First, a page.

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Rivers Seen From Space:  The Nile at Cairo, Egypt


Just north of the city of Cairo the Nile divides into two main branches, the Rosetta (the curved dark line in the center of the image), and the Damietta Branch, a curving line at lower right. These spread apart to form two sides of the triangular Nile delta, and are separated by about 140 km. by the time the Nile reaches its mouth at the Mediterranean, 160 km to the north. The Nile deltaic floodplain is the light blue area at right, bounded by desert at left which is dark blue. Intervening zones of irrigated fields and canals are shown in purple, orange, and yellow.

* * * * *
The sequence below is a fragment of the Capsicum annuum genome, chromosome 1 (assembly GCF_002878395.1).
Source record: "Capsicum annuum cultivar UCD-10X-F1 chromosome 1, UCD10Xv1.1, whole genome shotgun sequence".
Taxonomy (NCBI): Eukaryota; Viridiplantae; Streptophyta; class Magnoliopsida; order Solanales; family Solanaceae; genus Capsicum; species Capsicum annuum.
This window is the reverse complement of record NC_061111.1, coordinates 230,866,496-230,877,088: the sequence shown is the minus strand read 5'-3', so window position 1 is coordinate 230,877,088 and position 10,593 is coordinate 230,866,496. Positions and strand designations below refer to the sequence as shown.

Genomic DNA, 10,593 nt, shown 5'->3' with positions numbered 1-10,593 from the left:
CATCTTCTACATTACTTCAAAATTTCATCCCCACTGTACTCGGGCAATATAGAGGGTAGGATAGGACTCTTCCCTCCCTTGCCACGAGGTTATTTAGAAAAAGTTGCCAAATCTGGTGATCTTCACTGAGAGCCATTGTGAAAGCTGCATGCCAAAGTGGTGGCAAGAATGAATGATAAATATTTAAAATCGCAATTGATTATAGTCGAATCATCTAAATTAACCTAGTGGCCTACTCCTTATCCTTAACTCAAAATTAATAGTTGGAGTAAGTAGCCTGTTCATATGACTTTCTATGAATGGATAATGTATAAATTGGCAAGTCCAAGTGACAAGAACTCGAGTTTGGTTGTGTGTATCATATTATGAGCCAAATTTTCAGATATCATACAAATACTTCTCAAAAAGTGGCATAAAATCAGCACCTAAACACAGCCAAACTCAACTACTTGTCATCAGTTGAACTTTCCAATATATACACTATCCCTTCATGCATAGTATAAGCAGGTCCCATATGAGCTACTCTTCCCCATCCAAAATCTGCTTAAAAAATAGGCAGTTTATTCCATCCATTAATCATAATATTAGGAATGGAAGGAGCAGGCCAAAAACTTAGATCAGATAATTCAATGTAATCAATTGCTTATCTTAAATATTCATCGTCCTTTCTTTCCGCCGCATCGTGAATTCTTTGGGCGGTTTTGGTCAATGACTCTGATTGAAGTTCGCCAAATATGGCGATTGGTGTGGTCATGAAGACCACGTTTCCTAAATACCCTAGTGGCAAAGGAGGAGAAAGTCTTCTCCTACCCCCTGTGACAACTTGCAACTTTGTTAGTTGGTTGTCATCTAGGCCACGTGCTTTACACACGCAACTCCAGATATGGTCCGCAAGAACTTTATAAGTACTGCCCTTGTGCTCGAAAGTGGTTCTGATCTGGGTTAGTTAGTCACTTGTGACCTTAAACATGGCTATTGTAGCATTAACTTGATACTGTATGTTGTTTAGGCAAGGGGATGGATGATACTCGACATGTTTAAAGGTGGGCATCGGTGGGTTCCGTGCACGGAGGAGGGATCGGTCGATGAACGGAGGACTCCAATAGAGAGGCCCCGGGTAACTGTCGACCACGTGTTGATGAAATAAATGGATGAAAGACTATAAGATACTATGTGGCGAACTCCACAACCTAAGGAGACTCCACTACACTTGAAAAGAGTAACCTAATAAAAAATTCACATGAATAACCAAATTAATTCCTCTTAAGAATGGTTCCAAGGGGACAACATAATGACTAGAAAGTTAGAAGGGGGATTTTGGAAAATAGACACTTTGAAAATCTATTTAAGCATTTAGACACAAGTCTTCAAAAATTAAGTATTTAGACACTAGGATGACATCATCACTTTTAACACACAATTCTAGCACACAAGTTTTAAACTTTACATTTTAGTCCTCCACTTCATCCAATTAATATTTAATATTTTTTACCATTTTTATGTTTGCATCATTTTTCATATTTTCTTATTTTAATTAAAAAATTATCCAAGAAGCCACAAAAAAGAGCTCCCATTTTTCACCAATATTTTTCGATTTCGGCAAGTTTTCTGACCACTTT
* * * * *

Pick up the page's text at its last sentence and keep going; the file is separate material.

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This fertile strip in the desert has been settled by humans since the Paleolithic era. By 3500 BC the Nile floodplain became the focus for one of the world's greatest civilizations. Immediately to the south of this view are the pyramids of Giza and the site of the ancient city of Memphis.

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The SIR-C radar image, centered at 30.2 degrees north latitude and 31.1 east longitude, was taken on October 4, 1994 by the space shuttle Endeavor.

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[Fig.1:  The southern edge of the Nile Delta  near Cairo (NASA/JPL image P-46311; 1994).]

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